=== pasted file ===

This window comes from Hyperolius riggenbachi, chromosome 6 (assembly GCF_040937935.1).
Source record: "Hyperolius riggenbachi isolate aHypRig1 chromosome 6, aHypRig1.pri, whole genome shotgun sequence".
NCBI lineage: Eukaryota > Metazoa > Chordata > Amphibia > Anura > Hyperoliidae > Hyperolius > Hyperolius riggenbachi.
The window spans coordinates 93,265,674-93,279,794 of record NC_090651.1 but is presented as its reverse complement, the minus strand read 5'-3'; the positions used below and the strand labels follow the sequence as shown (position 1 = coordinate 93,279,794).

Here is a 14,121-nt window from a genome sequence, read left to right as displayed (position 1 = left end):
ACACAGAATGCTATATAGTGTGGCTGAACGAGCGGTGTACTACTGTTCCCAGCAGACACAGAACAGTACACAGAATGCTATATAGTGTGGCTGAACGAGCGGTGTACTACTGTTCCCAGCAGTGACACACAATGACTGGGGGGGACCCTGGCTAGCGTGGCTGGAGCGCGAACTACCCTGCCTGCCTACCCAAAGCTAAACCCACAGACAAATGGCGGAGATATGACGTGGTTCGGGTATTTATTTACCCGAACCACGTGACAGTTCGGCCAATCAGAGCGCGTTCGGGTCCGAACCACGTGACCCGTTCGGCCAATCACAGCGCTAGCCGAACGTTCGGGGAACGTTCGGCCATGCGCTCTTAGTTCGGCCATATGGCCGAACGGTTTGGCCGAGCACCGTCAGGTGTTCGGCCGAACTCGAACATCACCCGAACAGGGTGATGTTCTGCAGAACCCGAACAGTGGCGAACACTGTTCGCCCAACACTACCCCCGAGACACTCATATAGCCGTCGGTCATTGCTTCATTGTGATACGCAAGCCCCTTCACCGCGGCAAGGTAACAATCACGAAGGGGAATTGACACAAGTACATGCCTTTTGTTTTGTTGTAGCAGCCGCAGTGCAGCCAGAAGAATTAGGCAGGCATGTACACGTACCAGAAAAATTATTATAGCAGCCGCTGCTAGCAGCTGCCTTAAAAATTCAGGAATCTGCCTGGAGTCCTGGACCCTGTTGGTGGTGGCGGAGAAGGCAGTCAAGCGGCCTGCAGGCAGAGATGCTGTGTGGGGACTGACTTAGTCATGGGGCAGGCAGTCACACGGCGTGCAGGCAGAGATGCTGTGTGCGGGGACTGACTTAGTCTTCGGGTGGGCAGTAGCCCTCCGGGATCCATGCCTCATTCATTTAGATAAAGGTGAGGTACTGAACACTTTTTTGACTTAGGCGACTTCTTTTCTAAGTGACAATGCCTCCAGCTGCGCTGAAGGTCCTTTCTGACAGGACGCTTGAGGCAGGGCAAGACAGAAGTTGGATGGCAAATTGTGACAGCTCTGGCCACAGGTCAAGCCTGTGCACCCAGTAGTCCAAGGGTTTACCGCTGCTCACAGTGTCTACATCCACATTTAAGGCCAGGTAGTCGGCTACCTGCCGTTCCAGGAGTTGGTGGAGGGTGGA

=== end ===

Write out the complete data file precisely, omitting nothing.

This window comes from Hyperolius riggenbachi, chromosome 6 (assembly GCF_040937935.1).
Source record: "Hyperolius riggenbachi isolate aHypRig1 chromosome 6, aHypRig1.pri, whole genome shotgun sequence".
NCBI lineage: Eukaryota > Metazoa > Chordata > Amphibia > Anura > Hyperoliidae > Hyperolius > Hyperolius riggenbachi.
The window spans coordinates 93,265,674-93,279,794 of record NC_090651.1 but is presented as its reverse complement, the minus strand read 5'-3'; the positions used below and the strand labels follow the sequence as shown (position 1 = coordinate 93,279,794).

Here is a 14,121-nt window from a genome sequence, read left to right as displayed (position 1 = left end):
ACACAGAATGCTATATAGTGTGGCTGAACGAGCGGTGTACTACTGTTCCCAGCAGACACAGAACAGTACACAGAATGCTATATAGTGTGGCTGAACGAGCGGTGTACTACTGTTCCCAGCAGTGACACACAATGACTGGGGGGGACCCTGGCTAGCGTGGCTGGAGCGCGAACTACCCTGCCTGCCTACCCAAAGCTAAACCCACAGACAAATGGCGGAGATATGACGTGGTTCGGGTATTTATTTACCCGAACCACGTGACAGTTCGGCCAATCAGAGCGCGTTCGGGTCCGAACCACGTGACCCGTTCGGCCAATCACAGCGCTAGCCGAACGTTCGGGGAACGTTCGGCCATGCGCTCTTAGTTCGGCCATATGGCCGAACGGTTTGGCCGAGCACCGTCAGGTGTTCGGCCGAACTCGAACATCACCCGAACAGGGTGATGTTCTGCAGAACCCGAACAGTGGCGAACACTGTTCGCCCAACACTACCCCCGAGACACTCATATAGCCGTCGGTCATTGCTTCATTGTGATACGCAAGCCCCTTCACCGCGGCAAGGTAACAATCACGAAGGGGAATTGACACAAGTACATGCCTTTTGTTTTGTTGTAGCAGCCGCAGTGCAGCCAGAAGAATTAGGCAGGCATGTACACGTACCAGAAAAATTATTATAGCAGCCGCTGCTAGCAGCTGCCTTAAAAATTCAGGAATCTGCCTGGAGTCCTGGACCCTGTTGGTGGTGGCGGAGAAGGCAGTCAAGCGGCCTGCAGGCAGAGATGCTGTGTGGGGACTGACTTAGTCATGGGGCAGGCAGTCACACGGCGTGCAGGCAGAGATGCTGTGTGCGGGGACTGACTTAGTCTTCGGGTGGGCAGTAGCCCTCCGGGATCCATGCCTCATTCATTTAGATAAAGGTGAGGTACTGAACACTTTTTTGACTTAGGCGACTTCTTTTCTAAGTGACAATGCCTCCAGCTGCGCTGAAGGTCCTTTCTGACAGGACGCTTGAGGCAGGGCAAGACAGAAGTTGGATGGCAAATTGTGACAGCTCTGGCCACAGGTCAAGCCTGTGCACCCAGTAGTCCAAGGGTTTACCGCTGCTCACAGTGTCTACATCCACATTTAAGGCCAGGTAGTCGGCTACCTGCCGTTCCAGGAGTTGGTGGAGGGTGGA